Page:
The BBC has announced it is scrapping the free TV licence for over-75s.
3.7 million pensioners will have to stump up the annual fee from next year.
However, anyone in receipt of pension credit over the age of 75 will be able to receive a free licence from June 2020. This new scheme will cost the BBC around £250 million by 2021/22.
The BBC says the current scheme is “untenable” and would have cost the corporation £745 million per year – equivalent to around one fifth of its budget.
The current licence fee costs £154.50 for a colour licence and £52 for a black and white licence.
BBC chairman Sir David Clementi says: "The BBC has conducted the biggest and most wide-ranging consultation in its history. It has proved invaluable in helping the Board make its decision. While many supported copying the Government’s concession - so that all over 75s received a free TV licence - there was also strong support for reform. There was least support for abolishing the concession entirely.
"Ultimately, the Board did not think it right to abolish all free TV licences. While research suggests pensioners are now better off than they were when the concession was first introduced nearly 20 years ago, the simple fact is that many are still in poverty - and many want the companionship the BBC can provide. This was a point made by many and we listened and ruled abolition out.”
The BBC says that up to 1.5 million households could still receive a free TV licence, if the household has at least one over-75 person. However, only 900,000 households are currently in receipt of pension credit, so those who are eligible but don't receive it would need to apply before getting a free TV licence.
Over-75s will have to self-verify that they are in receipt of pension credit in order to qualify. The BBC says this method is “used widely by the public and private sector.”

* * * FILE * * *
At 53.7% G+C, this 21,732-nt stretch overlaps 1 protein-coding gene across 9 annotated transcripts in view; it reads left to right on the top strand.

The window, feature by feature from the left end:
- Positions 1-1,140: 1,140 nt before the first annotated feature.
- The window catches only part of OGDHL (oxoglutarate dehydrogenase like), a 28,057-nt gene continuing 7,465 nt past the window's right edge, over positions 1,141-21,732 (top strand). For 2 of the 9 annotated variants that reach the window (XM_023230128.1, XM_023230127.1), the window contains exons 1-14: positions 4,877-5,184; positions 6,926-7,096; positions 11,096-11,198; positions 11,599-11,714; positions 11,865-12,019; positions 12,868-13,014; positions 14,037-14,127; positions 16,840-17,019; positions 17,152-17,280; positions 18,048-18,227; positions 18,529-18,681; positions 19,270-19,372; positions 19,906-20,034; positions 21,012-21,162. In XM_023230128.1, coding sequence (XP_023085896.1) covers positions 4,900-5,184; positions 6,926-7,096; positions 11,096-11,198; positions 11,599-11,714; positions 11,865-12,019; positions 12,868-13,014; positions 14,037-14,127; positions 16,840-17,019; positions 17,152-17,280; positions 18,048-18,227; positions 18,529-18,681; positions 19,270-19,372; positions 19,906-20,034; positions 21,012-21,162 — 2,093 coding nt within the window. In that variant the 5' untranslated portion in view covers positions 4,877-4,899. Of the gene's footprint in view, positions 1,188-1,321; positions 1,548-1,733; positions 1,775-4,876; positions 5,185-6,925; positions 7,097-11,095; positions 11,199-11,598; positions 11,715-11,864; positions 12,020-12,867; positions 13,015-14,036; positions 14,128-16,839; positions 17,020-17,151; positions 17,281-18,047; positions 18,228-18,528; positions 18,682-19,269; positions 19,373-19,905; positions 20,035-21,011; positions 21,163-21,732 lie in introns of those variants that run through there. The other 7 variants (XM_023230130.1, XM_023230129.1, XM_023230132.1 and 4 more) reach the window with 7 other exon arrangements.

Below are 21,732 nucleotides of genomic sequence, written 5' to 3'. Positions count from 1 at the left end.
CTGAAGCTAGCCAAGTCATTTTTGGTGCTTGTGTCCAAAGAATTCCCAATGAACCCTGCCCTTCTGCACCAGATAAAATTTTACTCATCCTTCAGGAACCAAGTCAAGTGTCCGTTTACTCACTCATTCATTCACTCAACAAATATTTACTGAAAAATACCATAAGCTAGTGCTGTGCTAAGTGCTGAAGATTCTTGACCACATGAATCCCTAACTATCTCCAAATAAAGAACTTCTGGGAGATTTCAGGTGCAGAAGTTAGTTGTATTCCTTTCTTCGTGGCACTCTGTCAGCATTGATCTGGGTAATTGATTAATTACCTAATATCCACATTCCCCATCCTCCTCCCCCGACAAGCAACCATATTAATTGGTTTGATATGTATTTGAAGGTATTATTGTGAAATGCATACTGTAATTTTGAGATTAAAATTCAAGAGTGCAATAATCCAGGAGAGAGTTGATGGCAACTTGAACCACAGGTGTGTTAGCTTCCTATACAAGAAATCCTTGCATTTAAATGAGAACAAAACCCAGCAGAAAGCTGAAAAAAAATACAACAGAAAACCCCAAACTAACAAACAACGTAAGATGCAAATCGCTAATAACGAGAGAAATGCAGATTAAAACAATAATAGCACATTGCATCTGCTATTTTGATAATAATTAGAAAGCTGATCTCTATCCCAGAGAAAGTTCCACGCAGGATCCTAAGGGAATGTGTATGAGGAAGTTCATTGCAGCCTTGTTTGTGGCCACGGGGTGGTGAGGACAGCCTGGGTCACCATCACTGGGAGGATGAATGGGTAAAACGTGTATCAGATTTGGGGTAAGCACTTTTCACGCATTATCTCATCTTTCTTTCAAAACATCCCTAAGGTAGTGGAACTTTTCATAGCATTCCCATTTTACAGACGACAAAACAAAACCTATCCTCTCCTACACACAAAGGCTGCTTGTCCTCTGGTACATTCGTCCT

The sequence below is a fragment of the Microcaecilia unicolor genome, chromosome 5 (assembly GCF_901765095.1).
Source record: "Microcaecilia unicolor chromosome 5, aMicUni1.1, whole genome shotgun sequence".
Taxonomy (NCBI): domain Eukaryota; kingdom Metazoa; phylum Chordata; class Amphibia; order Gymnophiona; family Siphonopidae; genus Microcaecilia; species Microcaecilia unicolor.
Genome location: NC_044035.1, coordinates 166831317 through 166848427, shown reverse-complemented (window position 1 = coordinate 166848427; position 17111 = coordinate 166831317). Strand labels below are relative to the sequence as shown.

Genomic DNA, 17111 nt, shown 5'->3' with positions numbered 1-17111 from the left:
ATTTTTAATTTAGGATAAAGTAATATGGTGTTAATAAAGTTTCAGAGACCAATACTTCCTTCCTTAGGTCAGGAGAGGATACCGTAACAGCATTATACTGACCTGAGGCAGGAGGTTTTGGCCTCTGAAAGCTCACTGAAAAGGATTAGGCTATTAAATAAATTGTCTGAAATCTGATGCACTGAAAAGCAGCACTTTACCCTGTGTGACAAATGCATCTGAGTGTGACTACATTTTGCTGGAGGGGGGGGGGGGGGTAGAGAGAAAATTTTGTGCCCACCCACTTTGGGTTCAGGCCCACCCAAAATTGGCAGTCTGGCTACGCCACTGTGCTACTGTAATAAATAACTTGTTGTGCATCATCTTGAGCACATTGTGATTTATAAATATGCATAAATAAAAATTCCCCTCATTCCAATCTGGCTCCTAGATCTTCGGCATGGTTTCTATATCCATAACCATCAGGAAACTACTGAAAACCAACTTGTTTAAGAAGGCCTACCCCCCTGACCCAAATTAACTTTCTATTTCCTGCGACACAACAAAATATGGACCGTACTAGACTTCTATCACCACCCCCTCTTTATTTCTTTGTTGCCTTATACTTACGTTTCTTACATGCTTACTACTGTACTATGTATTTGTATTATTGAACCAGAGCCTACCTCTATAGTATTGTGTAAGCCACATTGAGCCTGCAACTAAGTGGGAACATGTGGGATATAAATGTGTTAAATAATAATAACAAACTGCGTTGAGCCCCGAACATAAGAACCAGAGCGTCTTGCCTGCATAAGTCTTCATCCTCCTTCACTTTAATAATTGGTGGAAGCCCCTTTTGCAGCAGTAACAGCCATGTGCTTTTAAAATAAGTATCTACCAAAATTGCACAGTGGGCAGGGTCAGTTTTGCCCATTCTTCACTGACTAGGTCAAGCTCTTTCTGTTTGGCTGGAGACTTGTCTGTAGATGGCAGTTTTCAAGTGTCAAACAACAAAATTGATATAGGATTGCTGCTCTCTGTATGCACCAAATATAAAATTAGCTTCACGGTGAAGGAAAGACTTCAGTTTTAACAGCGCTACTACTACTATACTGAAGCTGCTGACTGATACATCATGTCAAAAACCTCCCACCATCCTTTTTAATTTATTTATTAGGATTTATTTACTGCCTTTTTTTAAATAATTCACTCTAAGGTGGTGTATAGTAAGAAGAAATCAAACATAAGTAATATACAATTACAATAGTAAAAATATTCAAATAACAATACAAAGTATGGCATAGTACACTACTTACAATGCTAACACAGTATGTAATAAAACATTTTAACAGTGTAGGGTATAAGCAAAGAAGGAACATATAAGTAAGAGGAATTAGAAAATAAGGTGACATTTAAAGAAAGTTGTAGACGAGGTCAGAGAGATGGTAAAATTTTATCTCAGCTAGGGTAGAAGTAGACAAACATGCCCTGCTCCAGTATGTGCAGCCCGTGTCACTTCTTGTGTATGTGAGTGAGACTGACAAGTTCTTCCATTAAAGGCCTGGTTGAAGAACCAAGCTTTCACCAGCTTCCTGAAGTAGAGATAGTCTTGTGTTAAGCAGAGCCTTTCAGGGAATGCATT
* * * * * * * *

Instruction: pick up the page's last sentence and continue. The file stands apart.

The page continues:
Those over-75s who become eligible to pay the licence fee will be given the option of a payment plan, which the BBC says will make it easier for them to meet the financial obligation in future. The BBC will set out further details of this “shortly.”
Steve Webb, director of policy at Royal London and former pensions minister says means testing the free TV licence using the pension credit system will create a "cliff edge" for those earning just £1 more than the threshold.
“Limiting free TV licences to those on pension credit creates a ‘cliff edge’ where those with incomes just a pound above benefit levels lose all help with their TV licence. Many of those who have worked hard and built up modest pensions but who are by no means well off will be hard hit," he says.
"There is also an issue with people who are entitled to claim pension credit but do not do so – up to 1.3 million on the government’s own estimates. Taking away help from some of the poorest pensioners and from others on modest incomes will feel very unfair to those most affected."
BBC Director-General Tony Hall says: "This has not been an easy decision. Whilst we know that pensioner incomes have improved since 2000, we also know that for some the TV Licence is a lot of money. I believe we have reached the fairest judgement after weighing up all the different arguments. It would not be right simply to abolish all free licences. Equally it would not be right to maintain it in perpetuity given the very profound impact that would have on many BBC services.
"This decision is fairest for the poorest pensioners. Around 1.5 million households could get free TV licences if someone is over 75 and receives pension credit. It protects those most in need. And importantly, it is not the BBC making that judgement about poverty. It is the government who sets and controls that measure."
The BBC says that the decision means its income will now rise in line with inflation and provide a “measure of protection” for its services.
Mr Hall adds: "It is fairest for all audiences - of all generations, old and young - who we know value the BBC and the programmes and services we provide. It means these services can continue.
“We also need to look at how the level of the licence fee is set in the future. The last two settlements have been made in the dark and without proper consultation. It is vital that future decisions are evidence-based and made after proper consultation and scrutiny. We need to find a better way."
But Mr Webb says: "Other options for reducing the cost of TV licences would have included increasing the age of eligibility to 80. This would have focused on a generally poorer group of pensioners and a group which spends more time at home watching television, but would have avoided some of the problems of a means-tested solution”.
If all pensioners who will have to pay next year have the courage to not pay this fee this would bankrupt the BBC. What could they do except try to take millions of OAPs to court for non payment.
Also on checking the BBC programmes one Monday evening all but 2 programmes were repeats!!